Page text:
I liked this and it certainly gives some real insight into the restaurant world (ugly insight most of the time!) It also justifiably highlights the pretentiousness of people, their demands, rudeness, etc. It even gives 40 ways to be a good customer. But it noticeably includes very little about waitstaff conduct, and therefore, 40 ways to be a good waiter. I'm not one of the jerks (20% is my standard tip) but I've had plenty of pretentious, uninterested, inflexible servers. And yes, the few that have been really bad, I've stiffed them --sorry but that's how it goes! Also, there are a lot of other jobs (in a commercial laundry as a teenager was a great one) that are just as tiring, and filled with rotten management. So my sympathy runs thin at times. Aside from those aspects, it was entertaining. Just wish he'd been a bit more balanced.

1 of 1 people found this review helpful

  • Overall

Entertaining and educational

This book wants me to meet the writer!
Excellent writing and amusing narration.

1 of 1 people found this review helpful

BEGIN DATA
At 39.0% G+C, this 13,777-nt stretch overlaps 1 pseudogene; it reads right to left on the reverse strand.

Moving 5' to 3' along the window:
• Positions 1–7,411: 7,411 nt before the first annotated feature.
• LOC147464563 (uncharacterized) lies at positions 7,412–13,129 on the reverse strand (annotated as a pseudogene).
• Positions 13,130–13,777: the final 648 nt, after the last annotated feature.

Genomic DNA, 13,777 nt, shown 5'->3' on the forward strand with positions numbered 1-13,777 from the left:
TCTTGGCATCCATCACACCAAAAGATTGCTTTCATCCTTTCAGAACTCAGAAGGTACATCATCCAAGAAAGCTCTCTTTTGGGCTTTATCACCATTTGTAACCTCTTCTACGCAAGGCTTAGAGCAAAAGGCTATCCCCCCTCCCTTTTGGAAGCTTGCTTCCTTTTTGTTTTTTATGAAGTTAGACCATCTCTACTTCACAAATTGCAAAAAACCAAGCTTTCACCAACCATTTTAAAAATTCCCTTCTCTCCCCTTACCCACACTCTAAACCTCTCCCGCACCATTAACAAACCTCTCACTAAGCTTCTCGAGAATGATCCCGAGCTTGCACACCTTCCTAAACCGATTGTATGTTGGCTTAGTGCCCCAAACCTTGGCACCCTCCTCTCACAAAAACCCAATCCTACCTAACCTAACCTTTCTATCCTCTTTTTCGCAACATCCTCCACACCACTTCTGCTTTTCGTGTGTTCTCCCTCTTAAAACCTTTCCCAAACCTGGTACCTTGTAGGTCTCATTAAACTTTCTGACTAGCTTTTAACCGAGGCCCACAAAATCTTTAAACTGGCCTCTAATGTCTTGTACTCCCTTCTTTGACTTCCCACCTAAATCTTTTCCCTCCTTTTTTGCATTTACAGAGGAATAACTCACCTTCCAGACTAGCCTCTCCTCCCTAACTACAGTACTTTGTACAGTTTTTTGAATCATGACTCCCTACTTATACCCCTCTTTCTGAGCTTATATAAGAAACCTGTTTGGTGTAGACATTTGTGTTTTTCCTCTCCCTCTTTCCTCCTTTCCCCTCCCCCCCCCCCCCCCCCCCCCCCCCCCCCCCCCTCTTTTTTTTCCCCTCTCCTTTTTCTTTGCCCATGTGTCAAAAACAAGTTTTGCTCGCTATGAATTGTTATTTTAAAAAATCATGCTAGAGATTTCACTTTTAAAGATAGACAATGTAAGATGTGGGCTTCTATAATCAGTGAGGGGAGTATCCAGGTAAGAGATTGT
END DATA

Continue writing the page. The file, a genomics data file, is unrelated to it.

• Overall
  • Ron
  • Sydney, Australia
  • 05-21-09

I wish it was longer!!

This is a fantastic book! It is not a 9 hour whining session like some people may lead you to believe. It is thoroughly entertaining. The waiter is actually a brilliant writer. The only section I had trouble with was towards the end where he states that all waiters do is complain, which some people may think is a bit hypocritical. But I don't think of this book as a rant. I think of it more as a report of what goes on in the food industry. There is a tonne of invaluable behind-the-scenes stories that we really need to know. I don't think I'll treat wait staff any differently after reading it, maybe just tip more. But it is brilliantly written, very funny in most of the book, and the narrator has the perfect voice for this story, very well executed. This is a must read for any food show fans, especially fans of Ramsay's Kitchen Nightmares.
I would listen to it all day if there was more of the same.

3 of 4 people found this review helpful

  • Overall
  • Performance
  • Story

Simply loved it